Amid political uncertainty, US-China trade war, the mid-east crisis, and other global slowdown signs, global central banks turned big buyers in the month of June. Poland turned out to be the biggest buyer last month, with the Polish Central Bank buying 95 tonnes, one of the highest monthly purchase in recent years. China purchased 10.3 tonnes.
The Polish Central Bank bought 95 tonnes of gold in June taking its year-to-date buying to 100 tonnes. Last year it bought 26 tonnes, taking its total gold holdings “for financial security” to 229 tonnes. China’s central bank added almost 85 tonnes in calendar 2019.
Gold is playing a new role in the changing international financial environment. Central banks the world over see the global financial system moving from being unipolar, or dollar dependent, to multipolar, with gold serving as a better component of foreign exchange reserves as a hedge against the greenback.
In a sign that central banks across the globe could be seeing gold as the new dollar, their purchases of the metal amounted to a staggering 15 per cent of gold sold worldwide in 2018.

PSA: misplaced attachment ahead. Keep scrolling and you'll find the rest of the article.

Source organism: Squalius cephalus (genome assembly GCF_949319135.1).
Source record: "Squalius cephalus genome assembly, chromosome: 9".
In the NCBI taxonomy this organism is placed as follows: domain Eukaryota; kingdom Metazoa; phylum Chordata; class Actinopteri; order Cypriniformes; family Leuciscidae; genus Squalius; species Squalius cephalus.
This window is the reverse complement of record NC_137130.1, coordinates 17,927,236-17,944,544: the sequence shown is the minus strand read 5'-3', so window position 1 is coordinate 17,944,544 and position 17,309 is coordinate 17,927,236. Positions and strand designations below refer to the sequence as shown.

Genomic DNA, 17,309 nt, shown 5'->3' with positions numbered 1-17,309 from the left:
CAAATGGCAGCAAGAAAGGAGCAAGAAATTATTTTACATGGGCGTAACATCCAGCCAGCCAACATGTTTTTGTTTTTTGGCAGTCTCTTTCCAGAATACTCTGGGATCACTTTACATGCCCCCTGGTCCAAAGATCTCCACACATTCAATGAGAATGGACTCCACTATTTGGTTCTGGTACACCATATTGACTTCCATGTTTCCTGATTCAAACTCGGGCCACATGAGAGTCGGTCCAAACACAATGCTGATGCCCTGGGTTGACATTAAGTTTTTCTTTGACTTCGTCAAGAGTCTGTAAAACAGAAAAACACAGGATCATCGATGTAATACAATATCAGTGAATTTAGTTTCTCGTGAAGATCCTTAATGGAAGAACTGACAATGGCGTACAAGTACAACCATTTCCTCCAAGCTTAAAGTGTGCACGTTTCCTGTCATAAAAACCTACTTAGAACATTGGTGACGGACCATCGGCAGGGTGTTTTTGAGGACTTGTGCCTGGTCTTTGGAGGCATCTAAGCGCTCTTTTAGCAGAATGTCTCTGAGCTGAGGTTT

Many, including the Reserve Bank of India (RBI), are aggressively adding gold to their currency reserves. As a matter of fact, this shift from unipolar to multi polar was attempted by the Euro zone a decade ago, and by China later.
While buying was aggressive in June, it was slow in the month of May. According to data released by the World Gold Council, in May, the Reserve Bank of India added 5.6 tonnes, taking its total gold holding as part of foreign exchange reserves to 618.2 tonnes.
Alistair Hewitt, Director of Market Intelligence at the World Gold Council said today, “Reported net purchases of a tonne or more totalled 35.8 tonnes in May, (which is) 27 per cent lower than the previous month. This brings reported net purchases year-to-date to 247.3 tonnes, which is 73 per cent higher than the same period last year. Several emerging market central banks – including Russia, China, Turkey and Kazakhstan – have dominated buying for a few years now, and this is still the case in 2019 with those banks the four biggest buyers so far.”
RBI has added nearly 18 tonnes in 2019 and had 42 tonnes in 2018. Prior to 2018, RBI’s last purchase of gold for reserves was in 2009 when it bought 200 tonnes from the International Monetary Fund. Globally, 2018 was the year central banks turned most active after five decades, buying 651.5 tonnes. This time they are reflecting concerns about the high share of US Dollar in reserves which was becoming risky. They need to hedge that risk and gold was the preferred asset.